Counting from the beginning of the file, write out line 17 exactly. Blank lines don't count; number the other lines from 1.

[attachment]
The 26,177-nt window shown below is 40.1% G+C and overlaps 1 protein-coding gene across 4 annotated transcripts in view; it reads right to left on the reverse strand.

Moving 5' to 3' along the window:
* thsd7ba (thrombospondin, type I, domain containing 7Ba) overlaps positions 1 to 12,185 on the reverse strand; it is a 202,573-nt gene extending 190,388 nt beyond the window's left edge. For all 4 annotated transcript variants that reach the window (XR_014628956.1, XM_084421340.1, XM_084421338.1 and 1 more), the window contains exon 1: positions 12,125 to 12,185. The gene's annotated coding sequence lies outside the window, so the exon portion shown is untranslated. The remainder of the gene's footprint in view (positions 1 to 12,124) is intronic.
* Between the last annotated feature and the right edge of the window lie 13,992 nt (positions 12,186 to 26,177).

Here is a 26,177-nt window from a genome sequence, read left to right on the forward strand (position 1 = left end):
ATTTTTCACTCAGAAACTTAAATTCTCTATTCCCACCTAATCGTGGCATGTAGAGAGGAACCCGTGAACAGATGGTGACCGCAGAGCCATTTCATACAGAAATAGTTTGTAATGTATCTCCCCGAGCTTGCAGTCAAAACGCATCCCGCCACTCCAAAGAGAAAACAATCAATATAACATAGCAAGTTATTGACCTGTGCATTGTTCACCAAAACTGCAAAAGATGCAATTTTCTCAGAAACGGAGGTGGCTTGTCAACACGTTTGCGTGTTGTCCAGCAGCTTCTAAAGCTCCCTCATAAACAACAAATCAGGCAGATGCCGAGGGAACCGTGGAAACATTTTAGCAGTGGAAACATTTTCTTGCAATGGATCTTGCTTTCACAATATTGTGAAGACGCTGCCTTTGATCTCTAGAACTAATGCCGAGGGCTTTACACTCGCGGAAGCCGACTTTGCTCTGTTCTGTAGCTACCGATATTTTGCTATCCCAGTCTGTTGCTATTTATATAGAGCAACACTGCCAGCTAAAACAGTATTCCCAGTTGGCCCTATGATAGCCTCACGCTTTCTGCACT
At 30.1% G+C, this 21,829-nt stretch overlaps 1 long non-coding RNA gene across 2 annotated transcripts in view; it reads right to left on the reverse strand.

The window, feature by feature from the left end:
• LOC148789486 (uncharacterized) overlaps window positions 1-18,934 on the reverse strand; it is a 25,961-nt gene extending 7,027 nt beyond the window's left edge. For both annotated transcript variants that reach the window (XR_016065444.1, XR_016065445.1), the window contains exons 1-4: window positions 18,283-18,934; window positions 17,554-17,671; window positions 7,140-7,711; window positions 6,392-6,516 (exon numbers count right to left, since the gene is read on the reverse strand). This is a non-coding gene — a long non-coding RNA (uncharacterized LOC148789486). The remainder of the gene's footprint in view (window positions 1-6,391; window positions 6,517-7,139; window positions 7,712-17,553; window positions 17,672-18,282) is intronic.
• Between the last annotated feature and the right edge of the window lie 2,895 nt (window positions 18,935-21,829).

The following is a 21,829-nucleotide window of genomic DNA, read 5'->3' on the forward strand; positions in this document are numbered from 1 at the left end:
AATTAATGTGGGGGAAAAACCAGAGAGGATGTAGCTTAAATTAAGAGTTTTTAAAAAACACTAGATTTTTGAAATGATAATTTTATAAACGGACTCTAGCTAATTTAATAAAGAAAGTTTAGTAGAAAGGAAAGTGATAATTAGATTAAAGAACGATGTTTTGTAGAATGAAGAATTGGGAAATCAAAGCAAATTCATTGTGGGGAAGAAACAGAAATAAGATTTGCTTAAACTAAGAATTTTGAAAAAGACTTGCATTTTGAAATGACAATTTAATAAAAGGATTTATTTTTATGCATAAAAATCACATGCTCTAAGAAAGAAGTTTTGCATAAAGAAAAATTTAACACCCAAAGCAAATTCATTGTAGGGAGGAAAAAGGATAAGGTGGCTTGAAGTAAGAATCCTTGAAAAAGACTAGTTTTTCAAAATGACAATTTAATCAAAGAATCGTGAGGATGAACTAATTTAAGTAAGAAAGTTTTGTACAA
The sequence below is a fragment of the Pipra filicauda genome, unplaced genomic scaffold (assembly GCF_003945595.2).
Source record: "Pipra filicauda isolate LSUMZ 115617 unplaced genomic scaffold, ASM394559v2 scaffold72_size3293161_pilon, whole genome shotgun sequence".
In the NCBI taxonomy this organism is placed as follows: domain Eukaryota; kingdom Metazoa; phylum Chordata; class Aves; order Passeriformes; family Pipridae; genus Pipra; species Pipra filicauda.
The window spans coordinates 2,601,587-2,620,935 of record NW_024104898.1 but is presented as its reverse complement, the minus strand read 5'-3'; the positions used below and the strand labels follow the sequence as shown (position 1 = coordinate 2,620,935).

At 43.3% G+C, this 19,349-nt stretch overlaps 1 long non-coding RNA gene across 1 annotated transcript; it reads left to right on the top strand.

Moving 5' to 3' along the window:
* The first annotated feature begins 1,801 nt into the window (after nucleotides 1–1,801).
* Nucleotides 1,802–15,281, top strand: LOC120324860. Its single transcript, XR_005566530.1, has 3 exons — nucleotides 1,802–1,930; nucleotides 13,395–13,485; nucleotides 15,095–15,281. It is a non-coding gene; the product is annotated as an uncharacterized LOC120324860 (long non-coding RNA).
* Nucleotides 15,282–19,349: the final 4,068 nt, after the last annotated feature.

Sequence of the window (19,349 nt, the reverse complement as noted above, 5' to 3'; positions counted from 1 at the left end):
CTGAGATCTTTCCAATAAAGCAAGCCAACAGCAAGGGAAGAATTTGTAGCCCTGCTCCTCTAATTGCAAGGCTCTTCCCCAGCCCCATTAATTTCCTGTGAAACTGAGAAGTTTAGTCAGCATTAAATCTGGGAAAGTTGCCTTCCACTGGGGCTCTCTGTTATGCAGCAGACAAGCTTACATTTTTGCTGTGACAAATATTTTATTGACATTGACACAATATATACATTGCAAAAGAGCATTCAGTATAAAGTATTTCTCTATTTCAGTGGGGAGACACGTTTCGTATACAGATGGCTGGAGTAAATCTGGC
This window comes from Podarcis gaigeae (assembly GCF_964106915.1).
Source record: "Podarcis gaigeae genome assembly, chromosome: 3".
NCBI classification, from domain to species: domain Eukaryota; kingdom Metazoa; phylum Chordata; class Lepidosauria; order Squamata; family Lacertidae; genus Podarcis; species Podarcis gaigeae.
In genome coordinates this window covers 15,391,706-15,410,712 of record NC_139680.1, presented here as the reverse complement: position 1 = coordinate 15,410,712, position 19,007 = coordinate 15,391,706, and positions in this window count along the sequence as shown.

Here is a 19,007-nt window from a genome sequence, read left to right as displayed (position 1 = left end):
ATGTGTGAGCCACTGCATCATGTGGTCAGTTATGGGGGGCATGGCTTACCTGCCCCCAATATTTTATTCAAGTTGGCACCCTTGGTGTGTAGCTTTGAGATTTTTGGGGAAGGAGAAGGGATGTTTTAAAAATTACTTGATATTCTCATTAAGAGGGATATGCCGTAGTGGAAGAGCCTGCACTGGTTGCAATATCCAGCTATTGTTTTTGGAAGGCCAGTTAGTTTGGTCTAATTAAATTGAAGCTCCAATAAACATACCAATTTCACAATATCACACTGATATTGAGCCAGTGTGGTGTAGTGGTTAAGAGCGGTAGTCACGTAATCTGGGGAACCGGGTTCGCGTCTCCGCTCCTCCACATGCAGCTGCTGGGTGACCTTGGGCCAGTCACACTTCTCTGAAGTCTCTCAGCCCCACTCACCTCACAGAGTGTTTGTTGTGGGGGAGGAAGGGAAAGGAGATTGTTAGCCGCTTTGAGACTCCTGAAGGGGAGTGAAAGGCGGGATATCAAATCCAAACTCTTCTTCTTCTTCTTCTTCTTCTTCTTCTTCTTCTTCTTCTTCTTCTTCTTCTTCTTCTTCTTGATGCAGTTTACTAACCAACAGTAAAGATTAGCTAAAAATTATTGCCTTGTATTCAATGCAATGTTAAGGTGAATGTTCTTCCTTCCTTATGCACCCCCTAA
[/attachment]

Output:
At 43.3% G+C, this 19,349-nt stretch overlaps 1 long non-coding RNA gene across 1 annotated transcript; it reads left to right on the top strand.